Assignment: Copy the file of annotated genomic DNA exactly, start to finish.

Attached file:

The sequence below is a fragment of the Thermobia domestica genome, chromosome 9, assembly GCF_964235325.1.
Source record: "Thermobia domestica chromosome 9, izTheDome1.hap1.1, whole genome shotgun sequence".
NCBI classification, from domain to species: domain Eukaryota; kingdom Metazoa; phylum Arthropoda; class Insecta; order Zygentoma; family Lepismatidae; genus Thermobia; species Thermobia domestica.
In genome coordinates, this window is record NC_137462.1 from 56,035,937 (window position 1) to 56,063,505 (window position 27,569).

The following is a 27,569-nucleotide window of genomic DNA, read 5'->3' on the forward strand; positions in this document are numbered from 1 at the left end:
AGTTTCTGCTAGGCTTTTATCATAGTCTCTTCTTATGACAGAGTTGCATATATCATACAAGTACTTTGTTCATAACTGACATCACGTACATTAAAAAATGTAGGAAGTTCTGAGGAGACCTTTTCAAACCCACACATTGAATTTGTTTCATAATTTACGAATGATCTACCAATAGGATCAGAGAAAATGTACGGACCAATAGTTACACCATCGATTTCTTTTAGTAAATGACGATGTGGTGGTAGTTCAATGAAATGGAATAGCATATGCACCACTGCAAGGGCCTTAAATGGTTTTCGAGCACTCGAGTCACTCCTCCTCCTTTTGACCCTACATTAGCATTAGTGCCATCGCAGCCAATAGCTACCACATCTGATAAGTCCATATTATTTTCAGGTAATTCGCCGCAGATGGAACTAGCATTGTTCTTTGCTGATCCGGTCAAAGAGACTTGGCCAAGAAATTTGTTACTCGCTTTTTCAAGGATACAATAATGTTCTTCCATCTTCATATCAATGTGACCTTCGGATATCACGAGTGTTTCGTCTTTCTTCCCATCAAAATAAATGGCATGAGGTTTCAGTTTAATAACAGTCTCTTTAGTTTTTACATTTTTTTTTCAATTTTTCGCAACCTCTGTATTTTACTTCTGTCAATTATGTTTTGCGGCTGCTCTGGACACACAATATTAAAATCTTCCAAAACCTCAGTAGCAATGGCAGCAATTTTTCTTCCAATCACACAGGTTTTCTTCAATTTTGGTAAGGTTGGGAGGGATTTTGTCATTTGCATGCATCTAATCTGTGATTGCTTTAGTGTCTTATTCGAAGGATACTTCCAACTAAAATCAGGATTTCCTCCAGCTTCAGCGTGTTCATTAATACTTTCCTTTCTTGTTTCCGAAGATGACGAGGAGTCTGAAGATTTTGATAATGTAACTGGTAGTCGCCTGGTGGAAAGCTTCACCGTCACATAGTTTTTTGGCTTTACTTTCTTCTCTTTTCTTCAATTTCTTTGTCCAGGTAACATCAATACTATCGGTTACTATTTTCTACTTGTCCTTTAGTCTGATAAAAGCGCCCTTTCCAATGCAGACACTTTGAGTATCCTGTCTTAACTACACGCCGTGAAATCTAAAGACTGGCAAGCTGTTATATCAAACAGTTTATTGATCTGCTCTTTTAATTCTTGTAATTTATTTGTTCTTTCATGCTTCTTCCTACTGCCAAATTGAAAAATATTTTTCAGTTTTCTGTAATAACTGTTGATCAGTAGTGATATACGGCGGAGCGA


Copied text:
The sequence below is a fragment of the Thermobia domestica genome, chromosome 9, assembly GCF_964235325.1.
Source record: "Thermobia domestica chromosome 9, izTheDome1.hap1.1, whole genome shotgun sequence".
NCBI classification, from domain to species: domain Eukaryota; kingdom Metazoa; phylum Arthropoda; class Insecta; order Zygentoma; family Lepismatidae; genus Thermobia; species Thermobia domestica.
In genome coordinates, this window is record NC_137462.1 from 56,035,937 (window position 1) to 56,063,505 (window position 27,569).

The following is a 27,569-nucleotide window of genomic DNA, read 5'->3' on the forward strand; positions in this document are numbered from 1 at the left end:
AGTTTCTGCTAGGCTTTTATCATAGTCTCTTCTTATGACAGAGTTGCATATATCATACAAGTACTTTGTTCATAACTGACATCACGTACATTAAAAAATGTAGGAAGTTCTGAGGAGACCTTTTCAAACCCACACATTGAATTTGTTTCATAATTTACGAATGATCTACCAATAGGATCAGAGAAAATGTACGGACCAATAGTTACACCATCGATTTCTTTTAGTAAATGACGATGTGGTGGTAGTTCAATGAAATGGAATAGCATATGCACCACTGCAAGGGCCTTAAATGGTTTTCGAGCACTCGAGTCACTCCTCCTCCTTTTGACCCTACATTAGCATTAGTGCCATCGCAGCCAATAGCTACCACATCTGATAAGTCCATATTATTTTCAGGTAATTCGCCGCAGATGGAACTAGCATTGTTCTTTGCTGATCCGGTCAAAGAGACTTGGCCAAGAAATTTGTTACTCGCTTTTTCAAGGATACAATAATGTTCTTCCATCTTCATATCAATGTGACCTTCGGATATCACGAGTGTTTCGTCTTTCTTCCCATCAAAATAAATGGCATGAGGTTTCAGTTTAATAACAGTCTCTTTAGTTTTTACATTTTTTTTTCAATTTTTCGCAACCTCTGTATTTTACTTCTGTCAATTATGTTTTGCGGCTGCTCTGGACACACAATATTAAAATCTTCCAAAACCTCAGTAGCAATGGCAGCAATTTTTCTTCCAATCACACAGGTTTTCTTCAATTTTGGTAAGGTTGGGAGGGATTTTGTCATTTGCATGCATCTAATCTGTGATTGCTTTAGTGTCTTATTCGAAGGATACTTCCAACTAAAATCAGGATTTCCTCCAGCTTCAGCGTGTTCATTAATACTTTCCTTTCTTGTTTCCGAAGATGACGAGGAGTCTGAAGATTTTGATAATGTAACTGGTAGTCGCCTGGTGGAAAGCTTCACCGTCACATAGTTTTTTGGCTTTACTTTCTTCTCTTTTCTTCAATTTCTTTGTCCAGGTAACATCAATACTATCGGTTACTATTTTCTACTTGTCCTTTAGTCTGATAAAAGCGCCCTTTCCAATGCAGACACTTTGAGTATCCTGTCTTAACTACACGCCGTGAAATCTAAAGACTGGCAAGCTGTTATATCAAACAGTTTATTGATCTGCTCTTTTAATTCTTGTAATTTATTTGTTCTTTCATGCTTCTTCCTACTGCCAAATTGAAAAATATTTTTCAGTTTTCTGTAATAACTGTTGATCAGTAGTGATATACGGCGGAGCGA